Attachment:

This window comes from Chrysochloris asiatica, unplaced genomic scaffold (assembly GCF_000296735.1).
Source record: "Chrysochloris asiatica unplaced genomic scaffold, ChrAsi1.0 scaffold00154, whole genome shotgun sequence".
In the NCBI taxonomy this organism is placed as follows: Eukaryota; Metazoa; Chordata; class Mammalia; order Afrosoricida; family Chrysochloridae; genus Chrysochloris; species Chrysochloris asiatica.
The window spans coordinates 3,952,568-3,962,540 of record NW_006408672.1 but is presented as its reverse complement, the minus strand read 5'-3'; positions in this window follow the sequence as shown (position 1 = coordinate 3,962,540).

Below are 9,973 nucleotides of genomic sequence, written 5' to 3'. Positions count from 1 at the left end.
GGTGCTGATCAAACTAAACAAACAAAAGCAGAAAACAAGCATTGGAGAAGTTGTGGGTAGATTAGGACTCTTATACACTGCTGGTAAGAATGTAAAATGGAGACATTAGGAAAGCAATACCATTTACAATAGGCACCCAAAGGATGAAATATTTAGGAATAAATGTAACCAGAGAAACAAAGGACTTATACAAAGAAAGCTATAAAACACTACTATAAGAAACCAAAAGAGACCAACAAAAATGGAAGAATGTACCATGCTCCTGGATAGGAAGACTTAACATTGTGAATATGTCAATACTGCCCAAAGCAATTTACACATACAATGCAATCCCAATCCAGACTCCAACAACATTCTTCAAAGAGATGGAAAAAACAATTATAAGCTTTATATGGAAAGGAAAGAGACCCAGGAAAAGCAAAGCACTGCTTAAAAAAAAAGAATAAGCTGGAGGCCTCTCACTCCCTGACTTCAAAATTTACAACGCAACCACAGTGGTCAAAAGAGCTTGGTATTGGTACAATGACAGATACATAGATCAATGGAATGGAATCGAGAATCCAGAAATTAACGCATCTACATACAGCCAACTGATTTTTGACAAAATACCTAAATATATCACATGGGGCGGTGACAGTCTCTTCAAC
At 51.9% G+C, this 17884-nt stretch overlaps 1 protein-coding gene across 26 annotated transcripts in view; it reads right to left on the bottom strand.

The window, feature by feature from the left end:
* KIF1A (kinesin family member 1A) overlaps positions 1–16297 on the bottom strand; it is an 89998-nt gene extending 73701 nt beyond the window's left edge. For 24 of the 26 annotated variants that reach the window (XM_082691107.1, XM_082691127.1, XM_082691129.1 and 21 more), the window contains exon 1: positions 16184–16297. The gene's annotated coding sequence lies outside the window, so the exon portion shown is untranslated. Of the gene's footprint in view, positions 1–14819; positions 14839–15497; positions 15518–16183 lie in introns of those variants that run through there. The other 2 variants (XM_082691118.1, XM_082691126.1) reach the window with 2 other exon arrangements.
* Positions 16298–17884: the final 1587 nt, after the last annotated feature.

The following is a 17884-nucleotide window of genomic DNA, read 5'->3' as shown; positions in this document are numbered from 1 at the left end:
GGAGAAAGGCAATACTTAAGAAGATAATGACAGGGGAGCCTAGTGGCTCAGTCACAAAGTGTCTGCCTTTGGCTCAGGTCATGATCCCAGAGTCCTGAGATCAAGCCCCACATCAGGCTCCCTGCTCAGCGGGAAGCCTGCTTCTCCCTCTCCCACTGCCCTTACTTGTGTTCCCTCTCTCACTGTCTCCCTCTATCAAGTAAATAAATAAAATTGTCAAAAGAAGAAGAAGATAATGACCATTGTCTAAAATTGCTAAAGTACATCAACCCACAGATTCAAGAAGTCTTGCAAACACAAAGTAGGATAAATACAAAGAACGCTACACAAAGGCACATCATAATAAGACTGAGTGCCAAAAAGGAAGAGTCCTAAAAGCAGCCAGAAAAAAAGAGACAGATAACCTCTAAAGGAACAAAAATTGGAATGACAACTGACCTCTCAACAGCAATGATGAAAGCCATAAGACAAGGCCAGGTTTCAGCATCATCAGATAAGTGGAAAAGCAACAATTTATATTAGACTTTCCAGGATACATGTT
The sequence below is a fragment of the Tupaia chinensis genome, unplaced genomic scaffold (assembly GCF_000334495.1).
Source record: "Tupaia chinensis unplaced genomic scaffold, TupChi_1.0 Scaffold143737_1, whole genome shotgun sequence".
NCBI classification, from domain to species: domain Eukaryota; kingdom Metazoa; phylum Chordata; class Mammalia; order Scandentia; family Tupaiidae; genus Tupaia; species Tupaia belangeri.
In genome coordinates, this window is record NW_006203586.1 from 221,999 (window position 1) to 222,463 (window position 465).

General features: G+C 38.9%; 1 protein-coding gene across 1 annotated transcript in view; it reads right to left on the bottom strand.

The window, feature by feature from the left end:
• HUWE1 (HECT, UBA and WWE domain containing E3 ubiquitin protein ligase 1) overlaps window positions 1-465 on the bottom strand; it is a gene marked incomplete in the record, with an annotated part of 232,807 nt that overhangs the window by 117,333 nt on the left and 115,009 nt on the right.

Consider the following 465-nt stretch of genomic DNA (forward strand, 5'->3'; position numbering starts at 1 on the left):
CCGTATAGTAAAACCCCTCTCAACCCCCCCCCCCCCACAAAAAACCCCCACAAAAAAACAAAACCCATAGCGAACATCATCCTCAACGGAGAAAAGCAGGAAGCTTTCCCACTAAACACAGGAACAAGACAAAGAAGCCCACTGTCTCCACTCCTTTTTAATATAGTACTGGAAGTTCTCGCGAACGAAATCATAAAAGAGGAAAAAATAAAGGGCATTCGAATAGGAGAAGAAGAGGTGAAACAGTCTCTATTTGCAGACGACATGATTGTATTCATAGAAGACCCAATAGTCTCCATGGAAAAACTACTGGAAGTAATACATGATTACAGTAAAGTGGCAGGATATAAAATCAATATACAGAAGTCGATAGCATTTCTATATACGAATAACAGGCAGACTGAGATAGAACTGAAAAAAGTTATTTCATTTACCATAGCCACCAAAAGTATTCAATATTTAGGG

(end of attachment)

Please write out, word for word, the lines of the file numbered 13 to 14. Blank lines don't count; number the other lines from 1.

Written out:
The sequence below is a fragment of the Tupaia chinensis genome, unplaced genomic scaffold (assembly GCF_000334495.1).
Source record: "Tupaia chinensis unplaced genomic scaffold, TupChi_1.0 Scaffold143737_1, whole genome shotgun sequence".